I Am What I Play features four legendary DJs: Meg Griffin, Charles Laquidara, David Marsden, and Pat O’Day. All four worked in the heyday of host-based rock radio before consolidation, voice tracking and algorithms. Today, hosts on noncom public media outlets provide the curation of Triple A, Jazz and Classical music. Check out the trailer for the film:

The full film is now available to stream or download (for a fee) in Vimeo’s On-Demand section. You can see it here

David Marsden at CHUM, Toronto

Roger King, producer of I Am What I Play, said in 2014 when the film debuted:

“As radio became more commercially-controlled and new media has taken hold, these DJ’s have had to carve out a new career space for themselves. Has free-form radio died, or has it reinvented itself in unexpected spaces?”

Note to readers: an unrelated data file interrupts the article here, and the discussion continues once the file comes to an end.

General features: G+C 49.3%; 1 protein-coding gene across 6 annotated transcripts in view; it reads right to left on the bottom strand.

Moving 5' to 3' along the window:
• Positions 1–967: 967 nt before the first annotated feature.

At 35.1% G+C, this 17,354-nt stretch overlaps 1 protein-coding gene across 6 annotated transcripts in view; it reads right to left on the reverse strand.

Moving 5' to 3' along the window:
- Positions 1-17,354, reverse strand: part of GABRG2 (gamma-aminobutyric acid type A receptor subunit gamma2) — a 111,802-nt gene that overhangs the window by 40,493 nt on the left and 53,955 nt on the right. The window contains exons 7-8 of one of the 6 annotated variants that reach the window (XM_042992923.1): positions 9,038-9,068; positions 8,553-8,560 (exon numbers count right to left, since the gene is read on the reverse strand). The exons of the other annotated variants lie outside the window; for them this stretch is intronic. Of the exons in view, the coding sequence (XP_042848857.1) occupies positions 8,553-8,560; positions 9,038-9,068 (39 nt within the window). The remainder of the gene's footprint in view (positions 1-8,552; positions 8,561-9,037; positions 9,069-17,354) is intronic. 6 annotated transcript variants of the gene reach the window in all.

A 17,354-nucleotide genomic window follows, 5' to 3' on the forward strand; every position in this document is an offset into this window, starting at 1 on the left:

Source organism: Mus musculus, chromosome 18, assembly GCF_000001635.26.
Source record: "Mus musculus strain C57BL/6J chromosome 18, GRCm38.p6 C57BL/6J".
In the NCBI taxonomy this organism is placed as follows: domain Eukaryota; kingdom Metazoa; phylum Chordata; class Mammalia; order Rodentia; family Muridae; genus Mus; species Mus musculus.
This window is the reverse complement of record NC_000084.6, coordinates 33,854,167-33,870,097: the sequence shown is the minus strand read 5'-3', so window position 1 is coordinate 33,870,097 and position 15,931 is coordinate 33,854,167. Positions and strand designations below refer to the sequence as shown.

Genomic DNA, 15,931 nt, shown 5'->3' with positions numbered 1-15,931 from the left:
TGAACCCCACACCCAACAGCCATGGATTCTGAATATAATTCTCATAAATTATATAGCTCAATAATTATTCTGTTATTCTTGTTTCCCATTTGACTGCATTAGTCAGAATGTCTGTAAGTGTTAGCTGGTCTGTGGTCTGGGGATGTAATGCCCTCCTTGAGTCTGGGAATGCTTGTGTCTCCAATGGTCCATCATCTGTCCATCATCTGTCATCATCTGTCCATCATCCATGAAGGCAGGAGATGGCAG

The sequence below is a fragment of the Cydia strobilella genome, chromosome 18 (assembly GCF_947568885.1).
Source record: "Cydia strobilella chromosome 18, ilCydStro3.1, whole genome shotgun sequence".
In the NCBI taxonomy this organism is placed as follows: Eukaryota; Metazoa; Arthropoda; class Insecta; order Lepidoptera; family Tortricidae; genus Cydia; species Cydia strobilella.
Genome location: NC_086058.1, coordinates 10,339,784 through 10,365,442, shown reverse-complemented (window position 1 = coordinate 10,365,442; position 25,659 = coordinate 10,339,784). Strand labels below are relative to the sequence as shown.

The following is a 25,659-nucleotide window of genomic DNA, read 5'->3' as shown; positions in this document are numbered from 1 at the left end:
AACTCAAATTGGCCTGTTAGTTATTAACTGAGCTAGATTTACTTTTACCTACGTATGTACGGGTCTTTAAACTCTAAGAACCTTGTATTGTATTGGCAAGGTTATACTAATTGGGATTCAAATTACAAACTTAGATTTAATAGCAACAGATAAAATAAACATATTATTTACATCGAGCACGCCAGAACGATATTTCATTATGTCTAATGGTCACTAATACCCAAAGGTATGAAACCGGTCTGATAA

Pat O’Day (shown with his sons in Seattle)
When King completed the film, it opened to rave reviews in Canada but then it languished in the US. Because of word of mouth, interest in I Am What I Play never went away. A Facebook page [link] generated much of the current interest in the film.

Though some folks might say the message of the film is overly simplistic, it should be considered in context of time when the events portrayed occurred.

Wednesday, May 3, 2017



Publisher: The New York Times
Host: Michael Barbaro
Producer: Theo Balcomb

Since The Daily was launched earlier this year, it has quickly gained a lot of attention. It was 13th in the March Podtrac Rankings, topping longtime podcasts such as 99% Invisible and Hidden Brain. Additional information about The Daily is available here.

The Daily is a daily news-oriented podcast published by The New York Times.  Each edition is 15 to 25 minutes in length and features between one and four different stories. It is fed first thing each weekday morning and it is available for online and mobile listening. It is available on Android devices via RadioPublic.